Cool facts about 7 Earth-size planets circling single star

CAPE CANAVERAL, Fla. — Talk about an Earth-shattering discovery.

Scientists have spotted seven Earth-size planets around a nearby star, some or all of which could harbor water and possibly life. That's the biggest cluster of planets like this yet to be found.

Here's a quick look:

AGE OF AQUARIUS

This star system is less than 40 light-years from Earth, or 235 trillion miles away, in the constellation Aquarius. At the hub is a small, faint star known as Trappist-1. Seven planets circle Trappist-1, with orbits ranging from 1 ½ to 20 days. If Trappist-1 were our sun, all these planets would fit inside the orbit of Mercury. That's how close they are to their star and why their orbits are so short. The planets have no real names. They're only known by letters, "b'' through "h." The letter "A" refers to the star itself.

___

GOLDILOCKS ZONE

Three of the planets are smack dab in the so-called habitable zone, also known as the Goldilocks zone, where conditions are just right for water and life to flourish — not too much and not too little stellar energy. The four other planets are tantalizingly close to the Goldilocks zone— so close that they, too, could harbor water and potentially life. But just because a planet is in this sweet spot, doesn't mean life exists or ever did. If aliens were observing our solar system from the Trappist-1 network, they might be saying, "Hey, there are three habitable planets there, Venus, Earth and Mars," said Sara Seager, a Massachusetts Institute of Technology astrophysicist who did not take part in the study. The point is, "let's wait and see what's out there," she cautioned.

___

HOW'S THE VIEW?

Trappist-1, one of numerous ultracool dwarf stars out there in the galaxy, glows red. If you were to stand on one of the planets, the star might appear to be salmon-colored. Its planets are clumped so closely together, they would appear twice as big as our moon in the sky. The temperature could be pretty similar to Earth as well, at least on one of these planets.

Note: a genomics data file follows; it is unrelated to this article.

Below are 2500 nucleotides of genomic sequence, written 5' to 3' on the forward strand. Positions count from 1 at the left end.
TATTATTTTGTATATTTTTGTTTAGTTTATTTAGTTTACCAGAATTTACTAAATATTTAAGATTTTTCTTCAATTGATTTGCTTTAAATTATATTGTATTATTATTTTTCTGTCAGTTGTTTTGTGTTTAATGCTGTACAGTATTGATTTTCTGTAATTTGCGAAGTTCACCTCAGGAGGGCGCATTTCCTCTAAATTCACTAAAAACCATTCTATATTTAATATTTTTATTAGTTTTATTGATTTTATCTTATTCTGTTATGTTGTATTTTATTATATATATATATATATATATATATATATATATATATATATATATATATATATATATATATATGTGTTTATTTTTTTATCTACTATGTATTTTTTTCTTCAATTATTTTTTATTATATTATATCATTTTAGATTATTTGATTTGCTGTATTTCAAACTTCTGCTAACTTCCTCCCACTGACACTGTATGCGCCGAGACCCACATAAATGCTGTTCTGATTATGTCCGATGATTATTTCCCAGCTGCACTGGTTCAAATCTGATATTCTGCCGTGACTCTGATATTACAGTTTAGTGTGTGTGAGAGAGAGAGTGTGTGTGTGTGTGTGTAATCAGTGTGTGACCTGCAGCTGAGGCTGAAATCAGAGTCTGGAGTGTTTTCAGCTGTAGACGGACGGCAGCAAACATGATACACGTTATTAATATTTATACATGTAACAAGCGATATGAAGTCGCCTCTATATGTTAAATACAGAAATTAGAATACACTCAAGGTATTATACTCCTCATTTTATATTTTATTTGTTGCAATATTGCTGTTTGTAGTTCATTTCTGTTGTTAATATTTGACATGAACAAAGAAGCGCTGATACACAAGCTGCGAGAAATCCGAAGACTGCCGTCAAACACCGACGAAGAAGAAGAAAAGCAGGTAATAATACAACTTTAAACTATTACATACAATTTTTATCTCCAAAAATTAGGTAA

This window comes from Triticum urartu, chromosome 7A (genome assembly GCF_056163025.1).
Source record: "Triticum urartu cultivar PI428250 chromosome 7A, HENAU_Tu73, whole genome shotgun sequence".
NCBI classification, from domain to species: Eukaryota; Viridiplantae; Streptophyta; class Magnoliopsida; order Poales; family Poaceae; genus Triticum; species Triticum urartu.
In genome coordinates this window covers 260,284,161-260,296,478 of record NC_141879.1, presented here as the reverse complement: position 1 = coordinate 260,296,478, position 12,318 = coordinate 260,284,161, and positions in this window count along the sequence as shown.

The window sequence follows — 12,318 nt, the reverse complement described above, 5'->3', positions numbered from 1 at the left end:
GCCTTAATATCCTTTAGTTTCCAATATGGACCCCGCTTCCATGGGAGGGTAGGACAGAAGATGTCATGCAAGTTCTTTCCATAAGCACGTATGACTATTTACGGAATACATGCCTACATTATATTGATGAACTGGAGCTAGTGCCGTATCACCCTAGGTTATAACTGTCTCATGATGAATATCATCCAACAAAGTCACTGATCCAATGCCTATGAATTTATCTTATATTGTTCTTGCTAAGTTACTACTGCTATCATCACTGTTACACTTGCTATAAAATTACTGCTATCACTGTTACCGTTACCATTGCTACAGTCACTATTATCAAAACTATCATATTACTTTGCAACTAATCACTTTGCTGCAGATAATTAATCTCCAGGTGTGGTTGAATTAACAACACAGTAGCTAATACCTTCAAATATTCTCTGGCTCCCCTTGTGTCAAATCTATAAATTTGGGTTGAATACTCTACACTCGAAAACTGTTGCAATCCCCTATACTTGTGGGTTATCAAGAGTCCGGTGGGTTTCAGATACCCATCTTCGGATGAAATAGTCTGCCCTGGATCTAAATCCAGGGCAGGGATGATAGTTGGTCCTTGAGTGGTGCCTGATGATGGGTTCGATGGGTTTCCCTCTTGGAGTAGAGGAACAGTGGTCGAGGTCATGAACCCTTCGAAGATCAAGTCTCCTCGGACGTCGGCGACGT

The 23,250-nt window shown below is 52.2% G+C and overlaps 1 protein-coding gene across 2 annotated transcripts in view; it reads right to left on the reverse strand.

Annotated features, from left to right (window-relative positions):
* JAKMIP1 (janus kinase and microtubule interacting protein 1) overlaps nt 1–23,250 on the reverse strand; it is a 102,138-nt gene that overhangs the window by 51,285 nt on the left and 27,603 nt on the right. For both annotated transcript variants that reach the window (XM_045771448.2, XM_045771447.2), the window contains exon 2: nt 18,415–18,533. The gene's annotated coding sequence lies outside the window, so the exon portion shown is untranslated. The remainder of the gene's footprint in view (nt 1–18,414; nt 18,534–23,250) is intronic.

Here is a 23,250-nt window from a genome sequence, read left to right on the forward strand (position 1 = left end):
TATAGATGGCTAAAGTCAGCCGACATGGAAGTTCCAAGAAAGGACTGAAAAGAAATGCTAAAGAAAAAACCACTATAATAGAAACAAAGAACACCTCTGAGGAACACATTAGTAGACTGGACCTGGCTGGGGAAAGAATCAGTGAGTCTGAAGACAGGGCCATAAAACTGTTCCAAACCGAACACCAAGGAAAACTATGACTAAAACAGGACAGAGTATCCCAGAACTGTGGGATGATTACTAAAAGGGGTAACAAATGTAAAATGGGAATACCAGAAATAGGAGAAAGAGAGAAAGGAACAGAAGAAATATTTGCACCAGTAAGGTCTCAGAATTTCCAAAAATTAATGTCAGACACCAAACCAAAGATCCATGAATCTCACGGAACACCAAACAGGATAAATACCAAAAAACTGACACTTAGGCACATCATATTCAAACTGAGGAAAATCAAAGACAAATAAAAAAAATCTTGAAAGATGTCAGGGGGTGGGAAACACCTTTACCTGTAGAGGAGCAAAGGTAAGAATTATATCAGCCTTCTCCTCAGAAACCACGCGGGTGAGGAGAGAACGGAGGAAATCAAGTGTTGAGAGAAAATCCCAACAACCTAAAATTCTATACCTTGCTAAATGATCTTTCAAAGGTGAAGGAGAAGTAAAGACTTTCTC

___

NOW WHAT?

Scientists need to study the atmospheres of these almost assuredly rocky planets before jumping to any conclusions about water and life. The Hubble Space Telescope already is on the case. The still-under-construction James Webb Space Telescope will join in once it's launched next year. The Webb will search for gases that might be a byproduct of life: oxygen, ozone and methane. Scientists say it should take five years to get a handle on all these atmospheres, and figure out whether water — and maybe life — are present. Altogether, astronomers have confirmed close to 3,600 planets outside our solar system since the 1990s, but barely four dozen are in the potential habitable zone of their stars, and of those, just 18 are approximately the size of Earth.

Related News

Ancient Karkemish sees modern war on Turkey-Syria border

Sep 7, 2016

The ancient city of Karkemish, which sits between Turkey and Syria, witnessed modern conflict when Turkey sent troops across the border in the same area last month

The Latest: Hotly contested Pinelands pipeline approved

Feb 24, 2017

New Jersey regulators have approved a measure allowing a natural gas pipeline to run through the federally protected Pinelands preserve

Scientists find 3.7 billion-year-old fossil, oldest yet

Aug 31, 2016

Scientists have found what they think is the oldest fossil on Earth, a remnant of life from 3.7 billion years ago when Earth's skies were orange and its oceans green

You may also like these

Indonesia steps up fire response as haze blankets Singapore

Aug 26, 2016

Six Indonesian provinces have declared states of emergency as forest fires blanket a swath of Southeast Asia in a smoky haze

Film about 1960s black mathematicians tops MLK weekend

Jan 18, 2017

"Hidden Figures," the film about African-American mathematicians at NASA during the 1960s space race, led the North American box office for the second straight week, selling $27.5 million in tickets over the Martin Luther King Jr. holiday weekend

ACT scores show many grads not ready for college-level work

Aug 24, 2016

The latest scores from the ACT college entrance exam suggest many of this year's high school graduates aren't ready for college-level course work

Search

Recent Discovery will take you to the captivating developments in science, technology, and the universe around us. We deliver to you the latest news, theories, and developments in the world of science.

Contact us: sales@recentdiscovery.com

Trending News

ScienceAgricultural ScienceArchaeologyAstronomy Press